MAP EXTRACT
The site of the monument is shown on the attached map extract.
It includes a 2 metre boundary around the archaeological features,
considered to be essential for the monument's support and preservation.

Source: Historic England

Reasons for Scheduling

Early Christian memorial stones are inscribed free-standing stones
commemorating named individuals and dating to the early medieval period (c.AD
400 - 1100). The stones are erect, roughly dressed or undressed slabs, bearing
incised inscriptions, usually set in one or more vertical lines down one face
of the slab but in four examples the text runs horizontally across the slab.
All except two recorded texts are in Latin and, depending on their date, may
be inscribed in a script of Romanised capitals or an insular form of lower
case lettering called miniscules, or a mixture of the two. Six stones also
have inscriptions in an Irish script called ogham. Most inscriptions are
simple, bearing a personal name and often stating a family relationship.
Fourteen stones contain elements of the simple inscriptions within a longer,
complex inscriptive formula, often including the phrase 'hic iacet' (here
lies). Additional decoration is found on very few stones and usually comprises
a cross within a circle. Early examples, prior to the eighth century AD, may
bear an early Christian symbol called a Chi Rho monogram, compounding the
first two Greek letters of the name 'Christ'.
Early Christian memorial stones are largely restricted to areas which retained
Celtic traditions during the early medieval period, with at least 139 recorded
from Wales. In England, they are almost entirely confined to the south west
peninsula; of the 56 recorded examples, 37 occur in Cornwall, 11 in Devon, a
group of five in Dorset, and single examples in Somerset, Hampshire and
Shropshire. As a very rare and diverse class of monument important for our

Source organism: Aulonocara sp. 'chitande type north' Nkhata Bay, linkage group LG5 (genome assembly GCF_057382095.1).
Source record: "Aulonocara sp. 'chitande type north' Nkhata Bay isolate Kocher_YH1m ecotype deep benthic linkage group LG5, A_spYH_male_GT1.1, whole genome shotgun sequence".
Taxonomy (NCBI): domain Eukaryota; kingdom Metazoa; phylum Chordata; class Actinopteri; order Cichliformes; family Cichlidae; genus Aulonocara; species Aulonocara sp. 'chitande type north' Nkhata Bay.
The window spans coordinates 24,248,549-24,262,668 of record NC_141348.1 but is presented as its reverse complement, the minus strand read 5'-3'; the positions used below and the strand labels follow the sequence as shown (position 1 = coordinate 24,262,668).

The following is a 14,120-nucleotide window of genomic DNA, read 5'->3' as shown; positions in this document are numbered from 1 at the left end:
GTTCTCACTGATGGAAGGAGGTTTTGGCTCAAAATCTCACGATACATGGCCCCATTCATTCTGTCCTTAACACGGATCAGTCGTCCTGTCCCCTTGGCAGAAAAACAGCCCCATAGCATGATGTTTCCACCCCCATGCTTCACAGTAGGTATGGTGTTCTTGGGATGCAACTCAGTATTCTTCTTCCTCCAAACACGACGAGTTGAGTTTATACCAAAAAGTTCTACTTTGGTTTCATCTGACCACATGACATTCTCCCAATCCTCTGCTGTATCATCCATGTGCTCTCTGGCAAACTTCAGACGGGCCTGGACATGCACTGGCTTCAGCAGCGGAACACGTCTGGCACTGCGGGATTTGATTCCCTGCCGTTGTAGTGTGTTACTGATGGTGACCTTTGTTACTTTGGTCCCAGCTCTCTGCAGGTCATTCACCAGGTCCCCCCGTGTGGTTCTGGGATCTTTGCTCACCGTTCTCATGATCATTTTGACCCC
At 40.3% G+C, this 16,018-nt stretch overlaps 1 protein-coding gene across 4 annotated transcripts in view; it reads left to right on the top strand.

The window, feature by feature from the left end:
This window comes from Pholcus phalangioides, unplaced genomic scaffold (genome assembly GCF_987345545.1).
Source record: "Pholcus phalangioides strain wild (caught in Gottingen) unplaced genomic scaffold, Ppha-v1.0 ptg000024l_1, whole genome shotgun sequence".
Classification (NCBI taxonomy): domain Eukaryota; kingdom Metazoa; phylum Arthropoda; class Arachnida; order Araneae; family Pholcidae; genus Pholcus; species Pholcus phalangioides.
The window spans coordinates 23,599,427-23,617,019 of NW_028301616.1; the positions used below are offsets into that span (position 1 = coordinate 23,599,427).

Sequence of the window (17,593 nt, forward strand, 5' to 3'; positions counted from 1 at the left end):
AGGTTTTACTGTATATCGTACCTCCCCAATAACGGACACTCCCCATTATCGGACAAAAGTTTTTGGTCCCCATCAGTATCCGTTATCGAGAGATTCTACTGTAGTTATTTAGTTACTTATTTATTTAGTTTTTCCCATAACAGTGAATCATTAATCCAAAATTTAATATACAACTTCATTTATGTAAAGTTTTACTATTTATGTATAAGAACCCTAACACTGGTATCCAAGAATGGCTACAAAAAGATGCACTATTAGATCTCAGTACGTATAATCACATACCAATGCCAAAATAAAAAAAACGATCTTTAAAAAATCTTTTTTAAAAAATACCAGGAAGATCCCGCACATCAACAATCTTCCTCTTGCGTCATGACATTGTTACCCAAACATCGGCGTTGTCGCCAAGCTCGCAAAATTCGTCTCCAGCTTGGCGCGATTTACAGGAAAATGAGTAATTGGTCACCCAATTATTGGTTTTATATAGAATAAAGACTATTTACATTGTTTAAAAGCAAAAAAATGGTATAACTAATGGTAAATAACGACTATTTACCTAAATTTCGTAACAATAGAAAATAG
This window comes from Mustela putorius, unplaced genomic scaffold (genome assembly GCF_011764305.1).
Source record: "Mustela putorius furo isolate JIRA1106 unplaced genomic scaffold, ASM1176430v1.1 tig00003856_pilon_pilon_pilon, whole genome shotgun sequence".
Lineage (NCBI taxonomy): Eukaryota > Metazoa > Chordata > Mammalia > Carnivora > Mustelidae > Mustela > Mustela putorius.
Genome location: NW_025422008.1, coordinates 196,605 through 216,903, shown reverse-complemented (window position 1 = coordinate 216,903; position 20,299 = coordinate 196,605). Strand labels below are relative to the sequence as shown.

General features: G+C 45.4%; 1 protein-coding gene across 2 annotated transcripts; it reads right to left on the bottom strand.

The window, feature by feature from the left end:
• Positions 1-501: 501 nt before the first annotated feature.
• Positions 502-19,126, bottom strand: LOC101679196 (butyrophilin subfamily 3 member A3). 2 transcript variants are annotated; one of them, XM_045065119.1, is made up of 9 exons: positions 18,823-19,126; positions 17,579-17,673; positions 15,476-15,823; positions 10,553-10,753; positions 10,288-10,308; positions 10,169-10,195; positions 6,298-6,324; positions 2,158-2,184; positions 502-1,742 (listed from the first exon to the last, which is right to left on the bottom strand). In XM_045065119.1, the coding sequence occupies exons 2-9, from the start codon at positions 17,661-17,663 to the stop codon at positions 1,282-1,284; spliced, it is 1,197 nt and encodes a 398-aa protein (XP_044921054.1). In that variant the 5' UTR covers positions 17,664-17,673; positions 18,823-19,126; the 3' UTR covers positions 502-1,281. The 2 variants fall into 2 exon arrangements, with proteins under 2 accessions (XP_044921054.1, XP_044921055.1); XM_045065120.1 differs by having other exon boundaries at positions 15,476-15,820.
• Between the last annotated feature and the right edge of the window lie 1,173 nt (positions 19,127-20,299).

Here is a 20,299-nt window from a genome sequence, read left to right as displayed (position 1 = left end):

understanding of the social organisation and the development of literacy and
Christianity during the early medieval period, all surviving groundfast
examples of early Christian memorial stones are considered worthy of
protection.
Largely post-dating the early Christian memorial stones, wayside crosses are
one of several types of medieval Christian cross, erected mostly during the
9th - 15th century AD period. Besides serving the function of reiterating and
reinforcing the Christian faith amongst those who passed the cross, wayside
crosses often fulfilled a role as waymarkers, especially in difficult or
otherwise unmarked terrain. The crosses might be on regularly used routes
linking ordinary settlements or on routes having a more specifically religious
function. Over 350 wayside crosses are known nationally, concentrated in
south west England throughout Cornwall and on Dartmoor where they form the
commonest type of stone cross. A small group also occurs on the North York
Moors. Outside Cornwall, almost all wayside crosses are formed as a 'Latin'
cross, in which the projecting arms of the cross-head are unenclosed. In
Cornwall wayside crosses vary considerably in form and decoration. The
commonest type is the round or 'wheel' head on the faces of which various
forms of cross or related designs were carved or incised. The Latin cross is
less common, and much rarer are simple slabs with a low relief or incised
cross on both faces. Most wayside crosses have either a simple socketed base